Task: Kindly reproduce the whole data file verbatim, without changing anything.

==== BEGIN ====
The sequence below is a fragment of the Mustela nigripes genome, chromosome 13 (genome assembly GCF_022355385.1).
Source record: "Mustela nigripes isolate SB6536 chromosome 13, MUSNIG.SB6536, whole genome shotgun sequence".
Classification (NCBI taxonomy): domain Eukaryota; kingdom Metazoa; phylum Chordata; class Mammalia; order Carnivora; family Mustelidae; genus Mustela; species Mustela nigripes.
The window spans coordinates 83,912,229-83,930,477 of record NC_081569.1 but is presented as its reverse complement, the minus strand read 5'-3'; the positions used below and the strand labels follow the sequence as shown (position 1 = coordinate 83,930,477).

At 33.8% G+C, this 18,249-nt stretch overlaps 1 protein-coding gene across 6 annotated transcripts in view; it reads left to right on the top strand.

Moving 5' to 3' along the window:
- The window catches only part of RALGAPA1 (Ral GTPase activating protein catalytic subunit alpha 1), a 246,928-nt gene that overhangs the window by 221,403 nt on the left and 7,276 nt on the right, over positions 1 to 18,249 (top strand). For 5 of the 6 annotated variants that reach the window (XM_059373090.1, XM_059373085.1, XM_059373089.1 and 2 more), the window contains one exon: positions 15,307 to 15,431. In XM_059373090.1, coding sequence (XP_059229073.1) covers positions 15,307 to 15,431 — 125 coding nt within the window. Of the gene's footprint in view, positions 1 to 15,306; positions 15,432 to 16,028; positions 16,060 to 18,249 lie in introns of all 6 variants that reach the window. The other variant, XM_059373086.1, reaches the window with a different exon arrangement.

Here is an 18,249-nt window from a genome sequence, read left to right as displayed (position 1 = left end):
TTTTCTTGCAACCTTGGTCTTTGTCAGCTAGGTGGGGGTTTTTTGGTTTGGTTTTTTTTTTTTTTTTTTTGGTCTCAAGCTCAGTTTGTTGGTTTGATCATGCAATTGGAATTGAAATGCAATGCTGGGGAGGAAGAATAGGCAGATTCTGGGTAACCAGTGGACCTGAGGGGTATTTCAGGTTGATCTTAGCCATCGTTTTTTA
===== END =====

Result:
The sequence below is a fragment of the Mustela nigripes genome, chromosome 13 (genome assembly GCF_022355385.1).
Source record: "Mustela nigripes isolate SB6536 chromosome 13, MUSNIG.SB6536, whole genome shotgun sequence".
Classification (NCBI taxonomy): domain Eukaryota; kingdom Metazoa; phylum Chordata; class Mammalia; order Carnivora; family Mustelidae; genus Mustela; species Mustela nigripes.
The window spans coordinates 83,912,229-83,930,477 of record NC_081569.1 but is presented as its reverse complement, the minus strand read 5'-3'; the positions used below and the strand labels follow the sequence as shown (position 1 = coordinate 83,930,477).

At 33.8% G+C, this 18,249-nt stretch overlaps 1 protein-coding gene across 6 annotated transcripts in view; it reads left to right on the top strand.

Moving 5' to 3' along the window:
- The window catches only part of RALGAPA1 (Ral GTPase activating protein catalytic subunit alpha 1), a 246,928-nt gene that overhangs the window by 221,403 nt on the left and 7,276 nt on the right, over positions 1 to 18,249 (top strand). For 5 of the 6 annotated variants that reach the window (XM_059373090.1, XM_059373085.1, XM_059373089.1 and 2 more), the window contains one exon: positions 15,307 to 15,431. In XM_059373090.1, coding sequence (XP_059229073.1) covers positions 15,307 to 15,431 — 125 coding nt within the window. Of the gene's footprint in view, positions 1 to 15,306; positions 15,432 to 16,028; positions 16,060 to 18,249 lie in introns of all 6 variants that reach the window. The other variant, XM_059373086.1, reaches the window with a different exon arrangement.

Here is an 18,249-nt window from a genome sequence, read left to right as displayed (position 1 = left end):
TTTTCTTGCAACCTTGGTCTTTGTCAGCTAGGTGGGGGTTTTTTGGTTTGGTTTTTTTTTTTTTTTTTTTGGTCTCAAGCTCAGTTTGTTGGTTTGATCATGCAATTGGAATTGAAATGCAATGCTGGGGAGGAAGAATAGGCAGATTCTGGGTAACCAGTGGACCTGAGGGGTATTTCAGGTTGATCTTAGCCATCGTTTTTTA